80; out except for the cdr-csv format.
82; Here are all the possible back ends:
84; csv, custom, manager, odbc, pgsql, radius, sqlite, tds
85; (also, mysql is available via the asterisk-addons, due to licensing
86; requirements)
87; (please note, also, that other backends can be created, by creating
88; a new backend module in the source cdr/ directory!)
90; Some of the modules required to provide these backends will not build or install
91; unless some dependency requirements are met. Examples of this are pgsql, odbc,
92; etc. If you are not getting output as you would expect, the first thing to do
93; is to run the command "make menuselect", and check what modules are available,
94; by looking in the "2. Call Detail Recording" option in the main menu. If your
95; backend is marked with XXX, you know that the "configure" command could not find
96; the required libraries for that option.
98; To get CDRs to be logged to the plain-jane /var/log/asterisk/cdr-csv/Master.csv
99; file, define the [csv] category in this file. No database necessary. The example
100; config files are set up to provide this kind of output by default.
102; To get custom csv CDR records, make sure the cdr_custom.conf file
103; is present, and contains the proper [mappings] section. The advantage to
104; using this backend, is that you can define which fields to output, and in
105; what order. By default, the example configs are set up to mimic the cdr-csv
106; output. If you don't make any changes to the mappings, you are basically generating
107; the same thing as cdr-csv, but expending more CPU cycles to do so!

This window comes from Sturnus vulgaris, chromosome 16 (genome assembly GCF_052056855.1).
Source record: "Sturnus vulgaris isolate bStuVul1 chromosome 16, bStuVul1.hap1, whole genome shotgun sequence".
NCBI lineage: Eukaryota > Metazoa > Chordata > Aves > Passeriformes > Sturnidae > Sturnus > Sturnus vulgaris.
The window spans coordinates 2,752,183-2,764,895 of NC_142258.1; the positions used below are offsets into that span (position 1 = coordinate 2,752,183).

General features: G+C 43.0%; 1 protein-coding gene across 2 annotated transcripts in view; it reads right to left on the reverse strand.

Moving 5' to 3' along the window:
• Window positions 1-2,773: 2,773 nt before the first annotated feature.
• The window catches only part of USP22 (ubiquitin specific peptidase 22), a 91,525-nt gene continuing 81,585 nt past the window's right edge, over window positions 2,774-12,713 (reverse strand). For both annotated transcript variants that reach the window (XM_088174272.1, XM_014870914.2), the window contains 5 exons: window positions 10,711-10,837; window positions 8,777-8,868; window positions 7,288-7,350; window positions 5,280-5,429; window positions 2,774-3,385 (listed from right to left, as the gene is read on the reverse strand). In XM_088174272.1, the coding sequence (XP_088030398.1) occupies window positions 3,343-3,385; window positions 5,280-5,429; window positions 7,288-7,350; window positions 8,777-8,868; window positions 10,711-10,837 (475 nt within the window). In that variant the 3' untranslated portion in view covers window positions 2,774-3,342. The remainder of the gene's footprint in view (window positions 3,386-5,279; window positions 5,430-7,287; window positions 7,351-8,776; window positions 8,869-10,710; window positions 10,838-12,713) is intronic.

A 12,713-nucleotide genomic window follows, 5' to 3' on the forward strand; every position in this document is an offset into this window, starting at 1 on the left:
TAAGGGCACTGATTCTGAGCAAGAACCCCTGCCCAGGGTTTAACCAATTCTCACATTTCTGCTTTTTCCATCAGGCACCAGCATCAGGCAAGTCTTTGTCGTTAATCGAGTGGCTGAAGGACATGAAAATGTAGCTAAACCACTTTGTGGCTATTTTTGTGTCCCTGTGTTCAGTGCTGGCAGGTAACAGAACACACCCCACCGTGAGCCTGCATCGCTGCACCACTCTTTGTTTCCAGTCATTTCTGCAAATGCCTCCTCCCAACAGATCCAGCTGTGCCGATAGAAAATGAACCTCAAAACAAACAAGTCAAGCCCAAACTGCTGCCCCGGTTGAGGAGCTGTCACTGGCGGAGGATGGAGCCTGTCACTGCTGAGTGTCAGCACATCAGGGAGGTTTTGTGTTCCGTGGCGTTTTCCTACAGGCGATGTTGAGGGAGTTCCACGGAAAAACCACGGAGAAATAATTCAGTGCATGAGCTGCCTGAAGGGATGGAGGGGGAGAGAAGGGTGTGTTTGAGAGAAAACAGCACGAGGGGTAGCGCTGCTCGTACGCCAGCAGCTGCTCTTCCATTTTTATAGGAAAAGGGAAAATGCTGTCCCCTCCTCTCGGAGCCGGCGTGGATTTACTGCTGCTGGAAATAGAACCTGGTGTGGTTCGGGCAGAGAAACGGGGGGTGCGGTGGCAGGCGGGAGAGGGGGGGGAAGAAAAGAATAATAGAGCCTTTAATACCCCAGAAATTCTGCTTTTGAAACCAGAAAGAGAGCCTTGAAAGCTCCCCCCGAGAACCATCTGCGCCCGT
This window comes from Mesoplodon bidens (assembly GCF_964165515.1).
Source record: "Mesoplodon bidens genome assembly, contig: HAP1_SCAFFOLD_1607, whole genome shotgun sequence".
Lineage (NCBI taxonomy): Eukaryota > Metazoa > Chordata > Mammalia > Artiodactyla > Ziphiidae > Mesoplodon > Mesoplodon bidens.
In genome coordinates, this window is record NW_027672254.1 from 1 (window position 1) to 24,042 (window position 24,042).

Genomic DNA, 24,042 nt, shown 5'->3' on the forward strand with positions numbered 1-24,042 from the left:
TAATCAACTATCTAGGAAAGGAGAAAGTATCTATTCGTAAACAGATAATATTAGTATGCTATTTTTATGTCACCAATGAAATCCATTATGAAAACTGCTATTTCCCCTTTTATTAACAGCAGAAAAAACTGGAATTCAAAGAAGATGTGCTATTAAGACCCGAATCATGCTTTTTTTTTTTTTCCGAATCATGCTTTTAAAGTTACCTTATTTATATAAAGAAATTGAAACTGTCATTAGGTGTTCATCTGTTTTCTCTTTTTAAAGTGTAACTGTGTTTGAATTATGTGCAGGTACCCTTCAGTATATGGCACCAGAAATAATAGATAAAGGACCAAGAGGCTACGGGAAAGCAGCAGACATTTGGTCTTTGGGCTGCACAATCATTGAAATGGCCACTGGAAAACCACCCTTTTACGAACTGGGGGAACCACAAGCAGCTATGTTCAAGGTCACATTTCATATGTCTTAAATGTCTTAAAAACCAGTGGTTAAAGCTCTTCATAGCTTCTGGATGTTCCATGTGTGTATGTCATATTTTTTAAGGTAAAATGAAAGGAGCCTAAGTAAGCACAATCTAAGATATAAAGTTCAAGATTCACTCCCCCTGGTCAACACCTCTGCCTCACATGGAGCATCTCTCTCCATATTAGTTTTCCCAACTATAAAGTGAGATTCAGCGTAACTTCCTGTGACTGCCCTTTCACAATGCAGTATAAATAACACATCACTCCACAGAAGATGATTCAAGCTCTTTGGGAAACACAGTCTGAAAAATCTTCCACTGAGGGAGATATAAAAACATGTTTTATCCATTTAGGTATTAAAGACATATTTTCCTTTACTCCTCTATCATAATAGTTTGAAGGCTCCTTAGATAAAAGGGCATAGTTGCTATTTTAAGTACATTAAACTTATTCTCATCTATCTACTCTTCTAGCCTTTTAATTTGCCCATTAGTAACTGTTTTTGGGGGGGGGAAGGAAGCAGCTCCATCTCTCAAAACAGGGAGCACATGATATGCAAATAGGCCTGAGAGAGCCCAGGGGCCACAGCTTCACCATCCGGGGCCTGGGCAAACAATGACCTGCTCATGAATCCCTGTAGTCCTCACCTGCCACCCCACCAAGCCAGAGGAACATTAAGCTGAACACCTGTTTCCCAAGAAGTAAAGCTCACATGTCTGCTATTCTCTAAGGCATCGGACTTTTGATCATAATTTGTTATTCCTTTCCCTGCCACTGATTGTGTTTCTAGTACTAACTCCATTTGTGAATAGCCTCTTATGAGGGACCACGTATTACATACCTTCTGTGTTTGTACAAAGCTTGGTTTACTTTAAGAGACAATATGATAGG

109; To get manager events generated, make sure the cdr_manager.conf file exists,
110; and the [general] section is defined, with the single variable 'enabled = yes'.
112; For odbc, make sure all the proper libs are installed, that "make menuselect"
113; shows that the modules are available, and the cdr_odbc.conf file exists, and
114; has a [global] section with the proper variables defined.
116; For pgsql, make sure all the proper libs are installed, that "make menuselect"
117; shows that the modules are available, and the cdr_pgsql.conf file exists, and
118; has a [global] section with the proper variables defined.
120; For logging to radius databases, make sure all the proper libs are installed, that
121; "make menuselect" shows that the modules are available, and the [radius]
122; category is defined in this file, and in that section, make sure the 'radiuscfg'
123; variable is properly pointing to an existing radiusclient.conf file.
125; For logging to sqlite databases, make sure the 'cdr.db' file exists in the log directory,
126; which is usually /var/log/asterisk. Of course, the proper libraries should be available
127; during the 'configure' operation.
129; For tds logging, make sure the proper libraries are available during the 'configure'
130; phase, and that cdr_tds.conf exists and is properly set up with a [global] category.
132; Also, remember, that if you wish to log CDR info to a database, you will have to define
133; a specific table in that databse to make things work! See the doc directory for more details
134; on how to create this table in each database.
138usegmtime=yes ; log date/time in GMT. Default is "no"
139loguniqueid=yes ; log uniqueid. Default is "no
140loguserfield=no ; log user field. Default is "no
143;usegmtime=yes ; log date/time in GMT
144;loguniqueid=yes ; log uniqueid
145;loguserfield=yes ; log user field
146; Set this to the location of the radiusclient-ng configuration file
147; The default is /etc/radiusclient-ng/radiusclient.conf
148;radiuscfg => /usr/local/etc/radiusclient-ng/radiusclient.conf